The way Fedora does automatic software updates has changed with the replacement of yum(8) with dnf(8).

Start by disabling yum's automatic updates, if installed:

# dnf remove yum-cron yum-cron-daily

Then install the dnf automatic update software:

# dnf install dnf-automatic

Alter /etc/dnf/automatic.conf to change the "apply_updates" line:

apply_updates = yes

Instruct systemd to run the updates periodically:

# systemctl enable dnf-automatic.timer
# systemctl start dnf-automatic.timer

Fedora: easy recovery from corrupt root partition

When you boot Fedora with a corruption which is not automatically repaired when systemd runs fsck -a then you are asked on the console if to enter single user mode, or if to continue. If you choose to enter single user mode then you'll find that you can't run fsck /dev/md0 as the root filesystem is mounted.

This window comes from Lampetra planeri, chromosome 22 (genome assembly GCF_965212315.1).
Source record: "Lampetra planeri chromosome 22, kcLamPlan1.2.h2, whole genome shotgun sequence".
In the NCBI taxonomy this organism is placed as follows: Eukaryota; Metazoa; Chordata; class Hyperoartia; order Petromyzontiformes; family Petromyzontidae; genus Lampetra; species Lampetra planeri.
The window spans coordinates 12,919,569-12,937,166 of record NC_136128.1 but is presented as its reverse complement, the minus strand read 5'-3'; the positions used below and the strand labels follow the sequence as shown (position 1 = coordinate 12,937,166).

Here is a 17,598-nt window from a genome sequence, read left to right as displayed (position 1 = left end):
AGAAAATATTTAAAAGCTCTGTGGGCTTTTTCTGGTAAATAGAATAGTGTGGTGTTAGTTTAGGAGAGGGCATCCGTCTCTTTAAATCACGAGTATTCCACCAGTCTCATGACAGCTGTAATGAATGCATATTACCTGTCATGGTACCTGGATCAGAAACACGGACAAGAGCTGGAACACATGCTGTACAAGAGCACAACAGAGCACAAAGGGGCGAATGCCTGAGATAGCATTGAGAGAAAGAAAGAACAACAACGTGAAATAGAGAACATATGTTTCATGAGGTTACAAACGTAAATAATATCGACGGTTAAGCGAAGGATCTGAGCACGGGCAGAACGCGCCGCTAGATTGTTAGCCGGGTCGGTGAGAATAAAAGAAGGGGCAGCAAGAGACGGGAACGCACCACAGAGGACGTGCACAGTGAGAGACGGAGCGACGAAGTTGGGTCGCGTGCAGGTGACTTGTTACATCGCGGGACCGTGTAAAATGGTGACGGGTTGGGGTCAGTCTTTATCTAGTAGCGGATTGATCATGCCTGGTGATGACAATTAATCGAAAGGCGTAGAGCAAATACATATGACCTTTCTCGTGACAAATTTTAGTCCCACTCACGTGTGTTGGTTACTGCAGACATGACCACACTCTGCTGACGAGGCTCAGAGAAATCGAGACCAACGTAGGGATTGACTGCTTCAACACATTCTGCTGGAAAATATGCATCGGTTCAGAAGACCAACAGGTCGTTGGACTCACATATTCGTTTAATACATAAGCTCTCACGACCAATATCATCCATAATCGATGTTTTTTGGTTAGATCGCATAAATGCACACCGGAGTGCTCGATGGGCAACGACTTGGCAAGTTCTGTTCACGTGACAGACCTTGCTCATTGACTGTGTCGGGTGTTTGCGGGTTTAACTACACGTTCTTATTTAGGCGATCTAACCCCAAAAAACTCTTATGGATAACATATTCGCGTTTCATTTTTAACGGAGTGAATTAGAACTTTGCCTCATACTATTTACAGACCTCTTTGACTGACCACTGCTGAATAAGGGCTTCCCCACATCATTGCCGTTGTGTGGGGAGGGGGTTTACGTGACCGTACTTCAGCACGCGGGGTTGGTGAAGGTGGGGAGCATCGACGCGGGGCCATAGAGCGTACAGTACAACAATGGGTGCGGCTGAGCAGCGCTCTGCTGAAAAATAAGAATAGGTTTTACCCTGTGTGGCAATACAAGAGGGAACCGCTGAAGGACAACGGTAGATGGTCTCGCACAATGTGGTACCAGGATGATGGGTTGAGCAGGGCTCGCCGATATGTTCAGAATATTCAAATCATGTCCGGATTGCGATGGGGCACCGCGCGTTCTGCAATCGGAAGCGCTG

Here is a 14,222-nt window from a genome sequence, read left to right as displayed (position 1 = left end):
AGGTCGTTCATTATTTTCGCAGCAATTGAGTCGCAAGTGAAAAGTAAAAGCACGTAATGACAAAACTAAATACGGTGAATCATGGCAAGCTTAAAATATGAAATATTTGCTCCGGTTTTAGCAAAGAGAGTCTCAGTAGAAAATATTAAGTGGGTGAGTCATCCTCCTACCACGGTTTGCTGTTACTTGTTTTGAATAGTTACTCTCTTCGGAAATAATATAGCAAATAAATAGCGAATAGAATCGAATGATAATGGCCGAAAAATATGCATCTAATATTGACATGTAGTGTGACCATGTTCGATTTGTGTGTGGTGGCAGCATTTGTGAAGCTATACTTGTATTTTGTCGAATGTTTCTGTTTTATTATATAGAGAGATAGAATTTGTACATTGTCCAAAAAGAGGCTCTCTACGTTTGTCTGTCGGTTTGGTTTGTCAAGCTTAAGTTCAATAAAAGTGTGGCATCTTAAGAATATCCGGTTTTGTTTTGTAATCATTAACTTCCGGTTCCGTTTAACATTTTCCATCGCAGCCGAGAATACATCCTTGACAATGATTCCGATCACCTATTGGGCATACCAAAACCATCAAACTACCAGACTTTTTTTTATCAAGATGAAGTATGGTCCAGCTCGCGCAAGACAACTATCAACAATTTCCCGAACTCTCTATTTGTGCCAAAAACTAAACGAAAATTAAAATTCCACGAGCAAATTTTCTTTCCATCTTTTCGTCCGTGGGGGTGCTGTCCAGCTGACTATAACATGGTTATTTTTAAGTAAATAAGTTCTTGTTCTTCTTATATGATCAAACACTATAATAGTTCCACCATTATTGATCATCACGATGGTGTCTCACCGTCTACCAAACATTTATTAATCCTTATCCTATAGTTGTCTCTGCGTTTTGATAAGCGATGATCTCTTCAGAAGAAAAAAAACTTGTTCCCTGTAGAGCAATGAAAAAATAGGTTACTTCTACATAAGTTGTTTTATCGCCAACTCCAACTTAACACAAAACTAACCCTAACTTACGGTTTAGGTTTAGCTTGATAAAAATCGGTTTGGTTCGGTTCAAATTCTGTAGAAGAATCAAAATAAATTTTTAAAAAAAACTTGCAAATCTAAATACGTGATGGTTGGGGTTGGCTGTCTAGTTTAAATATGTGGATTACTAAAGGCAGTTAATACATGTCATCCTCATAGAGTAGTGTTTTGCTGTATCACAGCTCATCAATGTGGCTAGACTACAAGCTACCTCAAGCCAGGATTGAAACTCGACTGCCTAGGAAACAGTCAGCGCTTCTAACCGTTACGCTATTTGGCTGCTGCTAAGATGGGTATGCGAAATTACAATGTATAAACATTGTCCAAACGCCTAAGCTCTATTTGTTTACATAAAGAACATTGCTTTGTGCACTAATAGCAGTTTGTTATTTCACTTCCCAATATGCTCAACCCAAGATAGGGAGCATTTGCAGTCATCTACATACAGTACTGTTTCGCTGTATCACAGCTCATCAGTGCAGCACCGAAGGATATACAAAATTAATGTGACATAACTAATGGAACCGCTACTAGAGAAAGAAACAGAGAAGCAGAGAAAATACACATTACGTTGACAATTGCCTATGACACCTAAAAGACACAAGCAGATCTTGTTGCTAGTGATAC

Dracut has a debugging mode with named breakpoints: it will boot up to the break-point, and then dracut will drop the console into a shell.

This is useful for solving a corrupted root filesystem, we can boot up to just before the disk is mounted, breakpoint into the Dracut shell, and then run fsck on the yet-to-be-mounted root filesystem. To do this temporarily add the Dracut breakpoint parameter


to the Linux kernel.

In Fedora you do can temporarily modify the Linux kernel parameters by pressing e at the Grub bootloader prompt, arrow-ing down to the "linux" command, adding the parameter to the end of that line, and pressing F10 to run the Grub command list you see on the screen.